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D-Wave Announces Commercially Available Quantum Computer 133

New submitter peetm writes "Computing company D-Wave has announced they're selling a quantum computing system commercially, which they're calling the D-Wave One. The D-Wave system comes equipped with a 128-qubit processor designed to perform discrete optimization operations. A qubit is the basic unit of quantum information – analogous to a bit in conventional computing. For a broader understanding of how qubits work, check out Ars Technica's excellent guide."
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D-Wave Announces Commercially Available Quantum Computer

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  • Quantum annealing (Score:5, Informative)

    by fph il quozientatore ( 971015 ) on Tuesday March 20, 2012 @09:00AM (#39412295)
    The name "quantum computer" is a bit misleading, since this thing as far as I understood is a classical computer that performs quickly an algorithm called quantum annealing ( If I understand correctly, the "128 qubits" part is snake oil, and it has nothing to do with the explanation of qubits given by Ars Technica in the other link.
  • by JoshuaZ ( 1134087 ) on Tuesday March 20, 2012 @09:11AM (#39412381) Homepage
    This has the same central problem as before. D-Wave's computers haven't demonstrated that their commercial bits are entangled. There's no way to really distinguish what they are doing from essentially classical simulated annealing. And the set of problems which their machines can supposedly works on is an NP-hard problem minimization problem involving Ising spin where it isn't even clear that from a complexity standpoint that the the problem can be more quickly solved in general by a quantum system. (Essentially we don't know the relationship between BQP, the set of problems reliably solvable on a quantum computer in polynomial time [] and NP []. Recommended reading that is skeptical of D-Wave's claims is much of what Scott Aaronson has wrote about them. See for example [], [] although interestingly after he visited D-Wave's labs in person his views changed slightly and became slightly more sympathetic to them [].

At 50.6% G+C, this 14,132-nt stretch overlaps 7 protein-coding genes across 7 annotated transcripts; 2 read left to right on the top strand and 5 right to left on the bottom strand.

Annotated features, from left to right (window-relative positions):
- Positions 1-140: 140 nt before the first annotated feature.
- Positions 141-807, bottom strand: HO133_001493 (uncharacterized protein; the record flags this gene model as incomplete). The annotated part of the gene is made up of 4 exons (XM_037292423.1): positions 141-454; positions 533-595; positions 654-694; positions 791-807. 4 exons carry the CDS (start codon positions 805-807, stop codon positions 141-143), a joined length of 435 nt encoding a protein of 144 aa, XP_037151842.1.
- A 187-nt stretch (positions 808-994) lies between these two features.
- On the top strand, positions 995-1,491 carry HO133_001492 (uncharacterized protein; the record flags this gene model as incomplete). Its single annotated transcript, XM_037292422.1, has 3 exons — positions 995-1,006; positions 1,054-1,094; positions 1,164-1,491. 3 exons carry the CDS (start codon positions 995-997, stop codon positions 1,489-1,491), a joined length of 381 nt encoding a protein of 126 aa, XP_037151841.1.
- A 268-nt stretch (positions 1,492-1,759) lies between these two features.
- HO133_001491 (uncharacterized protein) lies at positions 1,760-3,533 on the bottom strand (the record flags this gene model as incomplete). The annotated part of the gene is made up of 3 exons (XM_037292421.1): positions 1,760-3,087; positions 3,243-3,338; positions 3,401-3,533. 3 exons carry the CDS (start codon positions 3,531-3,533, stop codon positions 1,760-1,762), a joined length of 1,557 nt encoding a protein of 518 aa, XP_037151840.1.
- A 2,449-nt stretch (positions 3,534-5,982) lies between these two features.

• Re:Quantum annealing (Score:5, Informative)

    by Coryoth ( 254751 ) on Tuesday March 20, 2012 @09:33AM (#39412529) Homepage Journal

    As far as I'm aware the 128 "qubits" aren't entangled at all, which means it is useless for any of the quantum algorithms that one generally thinks of (Shor's algorithm for factoring, for example). It simply has 128 separate "qubits" that are queried individually, and is, essentially an augmented classical computer that gains a few minor advantages in some very specific algorithms (i.e. the quantum annealing algorithm) due to this qubit querying, but is otherwise indistinguishable from a really expensive classical computer for any other purpose.

  • by TheAlexKnapp ( 2599535 ) on Tuesday March 20, 2012 @09:47AM (#39412645) Homepage
    All - author of the piece speaking here. Yes, I'm aware of the D-Wave controversies, and talked with Scott Aaronson in a later piece at the time of the announcement. I'm cringing a little bit as I re-read this post because I know a heck of a lot more about quantum computing now than I did then. My take on D-Wave's computer now is that it's probably not a 'true' quantum computer in the sense that it involves any quantum speedup or entanglement. That said, I think that their annealing process is interesting in and of itself. I see their quantum computing tag as being akin to calling something '4G' in the wireless world. For those more interested in quantum computing, I updated the post to include some of the Q&A's I did about D-Wave at the time, as well as some of the quantum computing research I've covered since then, including some conversations with quantum computing researchers.
  • Re:Quantum annealing (Score:5, Informative)

    by paimin ( 656338 ) on Tuesday March 20, 2012 @10:50AM (#39413325)
    "Should of" is not a usage, it's a misspelling of "should've". "Should've" is a usage.

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